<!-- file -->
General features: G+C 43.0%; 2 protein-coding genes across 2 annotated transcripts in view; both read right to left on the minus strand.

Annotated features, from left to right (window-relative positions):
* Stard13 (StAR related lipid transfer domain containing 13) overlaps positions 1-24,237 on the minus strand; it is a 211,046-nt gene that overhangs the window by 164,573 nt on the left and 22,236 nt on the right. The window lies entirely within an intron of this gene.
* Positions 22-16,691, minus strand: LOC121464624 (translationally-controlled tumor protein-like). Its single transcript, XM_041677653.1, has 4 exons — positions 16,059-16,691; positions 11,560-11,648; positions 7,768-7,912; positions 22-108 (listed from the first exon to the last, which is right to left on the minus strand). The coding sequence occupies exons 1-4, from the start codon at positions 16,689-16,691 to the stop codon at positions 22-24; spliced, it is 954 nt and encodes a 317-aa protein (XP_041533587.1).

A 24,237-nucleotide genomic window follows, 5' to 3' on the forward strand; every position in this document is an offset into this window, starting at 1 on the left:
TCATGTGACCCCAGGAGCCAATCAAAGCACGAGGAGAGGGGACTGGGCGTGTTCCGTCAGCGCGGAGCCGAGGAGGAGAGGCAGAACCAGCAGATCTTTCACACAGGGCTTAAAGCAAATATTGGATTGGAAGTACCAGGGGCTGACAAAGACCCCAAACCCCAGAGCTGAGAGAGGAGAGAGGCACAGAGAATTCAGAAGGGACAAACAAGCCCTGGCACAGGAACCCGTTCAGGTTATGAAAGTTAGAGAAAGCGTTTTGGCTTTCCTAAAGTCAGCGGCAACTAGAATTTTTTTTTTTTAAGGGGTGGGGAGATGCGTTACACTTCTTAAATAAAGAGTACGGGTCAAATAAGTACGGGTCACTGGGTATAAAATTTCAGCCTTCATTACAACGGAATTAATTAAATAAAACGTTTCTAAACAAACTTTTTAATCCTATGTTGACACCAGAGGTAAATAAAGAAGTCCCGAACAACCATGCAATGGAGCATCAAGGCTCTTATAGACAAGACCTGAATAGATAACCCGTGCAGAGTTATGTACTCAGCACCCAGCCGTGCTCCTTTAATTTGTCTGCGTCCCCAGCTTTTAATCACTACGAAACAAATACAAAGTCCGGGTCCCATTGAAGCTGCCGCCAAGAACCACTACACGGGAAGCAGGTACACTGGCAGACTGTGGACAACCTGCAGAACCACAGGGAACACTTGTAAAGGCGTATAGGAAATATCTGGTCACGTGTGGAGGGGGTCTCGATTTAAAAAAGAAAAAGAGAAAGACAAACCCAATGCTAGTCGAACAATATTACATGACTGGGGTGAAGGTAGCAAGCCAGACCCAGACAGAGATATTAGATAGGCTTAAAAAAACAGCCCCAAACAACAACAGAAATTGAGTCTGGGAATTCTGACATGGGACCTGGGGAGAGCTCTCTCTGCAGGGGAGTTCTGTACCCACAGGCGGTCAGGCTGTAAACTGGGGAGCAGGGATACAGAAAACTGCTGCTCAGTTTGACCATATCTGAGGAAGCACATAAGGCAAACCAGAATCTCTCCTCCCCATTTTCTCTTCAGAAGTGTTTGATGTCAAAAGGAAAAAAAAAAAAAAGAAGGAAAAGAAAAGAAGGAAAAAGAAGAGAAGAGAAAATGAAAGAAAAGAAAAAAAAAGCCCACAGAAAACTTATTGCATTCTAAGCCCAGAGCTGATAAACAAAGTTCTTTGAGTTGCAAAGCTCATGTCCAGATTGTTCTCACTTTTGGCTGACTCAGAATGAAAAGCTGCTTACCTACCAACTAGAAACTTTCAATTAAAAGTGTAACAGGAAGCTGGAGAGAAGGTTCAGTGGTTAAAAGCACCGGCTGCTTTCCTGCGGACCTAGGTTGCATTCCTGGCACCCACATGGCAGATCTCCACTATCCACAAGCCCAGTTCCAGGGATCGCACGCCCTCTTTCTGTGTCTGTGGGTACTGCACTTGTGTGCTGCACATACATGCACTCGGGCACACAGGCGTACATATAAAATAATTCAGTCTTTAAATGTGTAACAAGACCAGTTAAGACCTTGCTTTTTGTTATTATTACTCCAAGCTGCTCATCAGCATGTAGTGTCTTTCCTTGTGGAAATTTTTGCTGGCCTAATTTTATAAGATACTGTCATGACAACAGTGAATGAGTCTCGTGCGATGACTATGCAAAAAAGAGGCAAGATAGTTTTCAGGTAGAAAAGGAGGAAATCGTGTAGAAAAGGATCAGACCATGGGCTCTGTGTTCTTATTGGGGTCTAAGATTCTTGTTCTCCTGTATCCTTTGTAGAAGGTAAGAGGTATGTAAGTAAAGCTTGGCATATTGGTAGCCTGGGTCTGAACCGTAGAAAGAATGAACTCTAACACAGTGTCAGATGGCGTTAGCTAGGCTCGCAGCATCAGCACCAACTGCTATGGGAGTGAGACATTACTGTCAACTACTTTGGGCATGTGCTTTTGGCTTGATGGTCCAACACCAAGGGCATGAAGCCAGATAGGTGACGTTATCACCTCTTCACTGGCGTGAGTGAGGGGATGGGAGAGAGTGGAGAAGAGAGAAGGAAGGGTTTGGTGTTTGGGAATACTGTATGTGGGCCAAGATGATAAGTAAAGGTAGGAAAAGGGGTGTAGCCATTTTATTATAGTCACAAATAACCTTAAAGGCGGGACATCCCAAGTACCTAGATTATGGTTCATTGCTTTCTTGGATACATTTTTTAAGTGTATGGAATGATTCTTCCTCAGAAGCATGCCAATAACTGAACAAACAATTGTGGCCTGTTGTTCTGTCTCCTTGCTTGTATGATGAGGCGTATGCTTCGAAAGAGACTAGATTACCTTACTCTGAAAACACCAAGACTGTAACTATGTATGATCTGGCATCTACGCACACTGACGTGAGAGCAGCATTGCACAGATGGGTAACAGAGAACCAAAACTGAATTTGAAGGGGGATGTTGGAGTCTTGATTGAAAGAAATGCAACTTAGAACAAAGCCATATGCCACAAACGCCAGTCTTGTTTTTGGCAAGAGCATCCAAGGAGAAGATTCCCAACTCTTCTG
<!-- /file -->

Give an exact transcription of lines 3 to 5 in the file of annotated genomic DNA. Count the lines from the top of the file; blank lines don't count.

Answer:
* Stard13 (StAR related lipid transfer domain containing 13) overlaps positions 1-24,237 on the minus strand; it is a 211,046-nt gene that overhangs the window by 164,573 nt on the left and 22,236 nt on the right. The window lies entirely within an intron of this gene.
* Positions 22-16,691, minus strand: LOC121464624 (translationally-controlled tumor protein-like). Its single transcript, XM_041677653.1, has 4 exons — positions 16,059-16,691; positions 11,560-11,648; positions 7,768-7,912; positions 22-108 (listed from the first exon to the last, which is right to left on the minus strand). The coding sequence occupies exons 1-4, from the start codon at positions 16,689-16,691 to the stop codon at positions 22-24; spliced, it is 954 nt and encodes a 317-aa protein (XP_041533587.1).

A 24,237-nucleotide genomic window follows, 5' to 3' on the forward strand; every position in this document is an offset into this window, starting at 1 on the left: